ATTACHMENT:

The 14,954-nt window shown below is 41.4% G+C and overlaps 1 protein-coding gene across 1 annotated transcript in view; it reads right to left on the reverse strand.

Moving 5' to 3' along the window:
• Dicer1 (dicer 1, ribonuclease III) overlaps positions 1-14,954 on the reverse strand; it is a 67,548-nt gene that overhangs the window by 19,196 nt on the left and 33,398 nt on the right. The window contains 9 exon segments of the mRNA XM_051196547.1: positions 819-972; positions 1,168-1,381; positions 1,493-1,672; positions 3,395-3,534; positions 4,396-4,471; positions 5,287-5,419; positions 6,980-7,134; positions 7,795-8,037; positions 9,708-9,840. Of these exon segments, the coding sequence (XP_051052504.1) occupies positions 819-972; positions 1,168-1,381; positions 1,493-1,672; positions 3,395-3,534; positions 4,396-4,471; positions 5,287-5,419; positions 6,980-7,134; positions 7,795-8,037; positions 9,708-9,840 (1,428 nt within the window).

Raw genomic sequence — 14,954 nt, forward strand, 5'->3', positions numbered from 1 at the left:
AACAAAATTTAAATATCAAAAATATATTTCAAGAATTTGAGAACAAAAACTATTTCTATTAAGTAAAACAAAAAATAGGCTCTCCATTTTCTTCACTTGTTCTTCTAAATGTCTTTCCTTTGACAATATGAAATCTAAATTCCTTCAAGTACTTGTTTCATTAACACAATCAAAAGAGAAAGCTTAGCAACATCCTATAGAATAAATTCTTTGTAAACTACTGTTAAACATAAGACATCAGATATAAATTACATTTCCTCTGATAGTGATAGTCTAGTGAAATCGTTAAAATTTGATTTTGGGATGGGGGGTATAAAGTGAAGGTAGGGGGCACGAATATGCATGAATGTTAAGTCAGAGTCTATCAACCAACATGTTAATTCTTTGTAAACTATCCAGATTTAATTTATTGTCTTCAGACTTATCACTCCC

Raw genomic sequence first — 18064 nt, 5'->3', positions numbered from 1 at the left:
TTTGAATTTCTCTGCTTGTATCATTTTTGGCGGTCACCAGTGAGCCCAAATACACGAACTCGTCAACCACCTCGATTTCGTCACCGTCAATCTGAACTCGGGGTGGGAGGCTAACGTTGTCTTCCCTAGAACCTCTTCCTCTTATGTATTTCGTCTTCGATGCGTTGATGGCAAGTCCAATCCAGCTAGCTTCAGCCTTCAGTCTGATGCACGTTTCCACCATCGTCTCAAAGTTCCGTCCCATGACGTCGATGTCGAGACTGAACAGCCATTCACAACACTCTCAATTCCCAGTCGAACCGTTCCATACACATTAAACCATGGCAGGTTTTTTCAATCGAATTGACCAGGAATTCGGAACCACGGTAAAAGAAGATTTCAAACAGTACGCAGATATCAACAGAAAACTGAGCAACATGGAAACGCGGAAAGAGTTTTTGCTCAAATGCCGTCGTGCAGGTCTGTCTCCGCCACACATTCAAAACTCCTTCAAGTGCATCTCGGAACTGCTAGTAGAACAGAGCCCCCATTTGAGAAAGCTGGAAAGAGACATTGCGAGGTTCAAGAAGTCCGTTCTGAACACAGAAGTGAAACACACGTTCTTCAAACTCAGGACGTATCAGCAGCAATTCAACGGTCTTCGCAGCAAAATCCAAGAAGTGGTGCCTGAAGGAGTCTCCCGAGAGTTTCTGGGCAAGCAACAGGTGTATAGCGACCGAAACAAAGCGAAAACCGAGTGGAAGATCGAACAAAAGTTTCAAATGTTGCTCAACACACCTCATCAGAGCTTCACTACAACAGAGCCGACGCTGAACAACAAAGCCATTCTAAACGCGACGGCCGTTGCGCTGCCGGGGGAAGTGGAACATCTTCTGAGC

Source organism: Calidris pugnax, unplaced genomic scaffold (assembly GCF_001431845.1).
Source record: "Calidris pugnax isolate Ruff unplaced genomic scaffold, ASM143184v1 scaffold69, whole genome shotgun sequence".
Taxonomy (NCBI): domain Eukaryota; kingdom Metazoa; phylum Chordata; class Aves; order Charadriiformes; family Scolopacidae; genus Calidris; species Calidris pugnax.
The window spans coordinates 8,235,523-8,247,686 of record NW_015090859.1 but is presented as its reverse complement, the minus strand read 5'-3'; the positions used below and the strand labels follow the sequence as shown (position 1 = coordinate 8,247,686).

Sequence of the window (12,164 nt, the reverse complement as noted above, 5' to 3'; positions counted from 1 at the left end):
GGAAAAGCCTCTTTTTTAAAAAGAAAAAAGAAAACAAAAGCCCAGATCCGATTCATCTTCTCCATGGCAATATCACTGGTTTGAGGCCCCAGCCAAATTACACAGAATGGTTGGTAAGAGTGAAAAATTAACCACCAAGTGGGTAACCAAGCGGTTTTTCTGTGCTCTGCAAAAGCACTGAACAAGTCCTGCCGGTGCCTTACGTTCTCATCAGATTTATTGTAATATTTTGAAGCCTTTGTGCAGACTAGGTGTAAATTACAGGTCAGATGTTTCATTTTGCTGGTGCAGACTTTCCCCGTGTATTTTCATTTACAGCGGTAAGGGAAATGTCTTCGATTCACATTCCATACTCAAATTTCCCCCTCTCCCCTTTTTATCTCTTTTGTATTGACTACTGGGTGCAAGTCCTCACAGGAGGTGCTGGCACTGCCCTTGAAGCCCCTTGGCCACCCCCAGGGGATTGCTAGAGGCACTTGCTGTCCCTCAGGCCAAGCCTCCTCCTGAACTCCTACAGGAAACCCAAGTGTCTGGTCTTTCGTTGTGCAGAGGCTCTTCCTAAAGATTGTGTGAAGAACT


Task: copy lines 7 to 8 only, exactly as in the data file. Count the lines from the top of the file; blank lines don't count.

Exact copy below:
TTTGAATTTCTCTGCTTGTATCATTTTTGGCGGTCACCAGTGAGCCCAAATACACGAACTCGTCAACCACCTCGATTTCGTCACCGTCAATCTGAACTCGGGGTGGGAGGCTAACGTTGTCTTCCCTAGAACCTCTTCCTCTTATGTATTTCGTCTTCGATGCGTTGATGGCAAGTCCAATCCAGCTAGCTTCAGCCTTCAGTCTGATGCACGTTTCCACCATCGTCTCAAAGTTCCGTCCCATGACGTCGATGTCGAGACTGAACAGCCATTCACAACACTCTCAATTCCCAGTCGAACCGTTCCATACACATTAAACCATGGCAGGTTTTTTCAATCGAATTGACCAGGAATTCGGAACCACGGTAAAAGAAGATTTCAAACAGTACGCAGATATCAACAGAAAACTGAGCAACATGGAAACGCGGAAAGAGTTTTTGCTCAAATGCCGTCGTGCAGGTCTGTCTCCGCCACACATTCAAAACTCCTTCAAGTGCATCTCGGAACTGCTAGTAGAACAGAGCCCCCATTTGAGAAAGCTGGAAAGAGACATTGCGAGGTTCAAGAAGTCCGTTCTGAACACAGAAGTGAAACACACGTTCTTCAAACTCAGGACGTATCAGCAGCAATTCAACGGTCTTCGCAGCAAAATCCAAGAAGTGGTGCCTGAAGGAGTCTCCCGAGAGTTTCTGGGCAAGCAACAGGTGTATAGCGACCGAAACAAAGCGAAAACCGAGTGGAAGATCGAACAAAAGTTTCAAATGTTGCTCAACACACCTCATCAGAGCTTCACTACAACAGAGCCGACGCTGAACAACAAAGCCATTCTAAACGCGACGGCCGTTGCGCTGCCGGGGGAAGTGGAACATCTTCTGAGC

Source organism: Calidris pugnax, unplaced genomic scaffold (assembly GCF_001431845.1).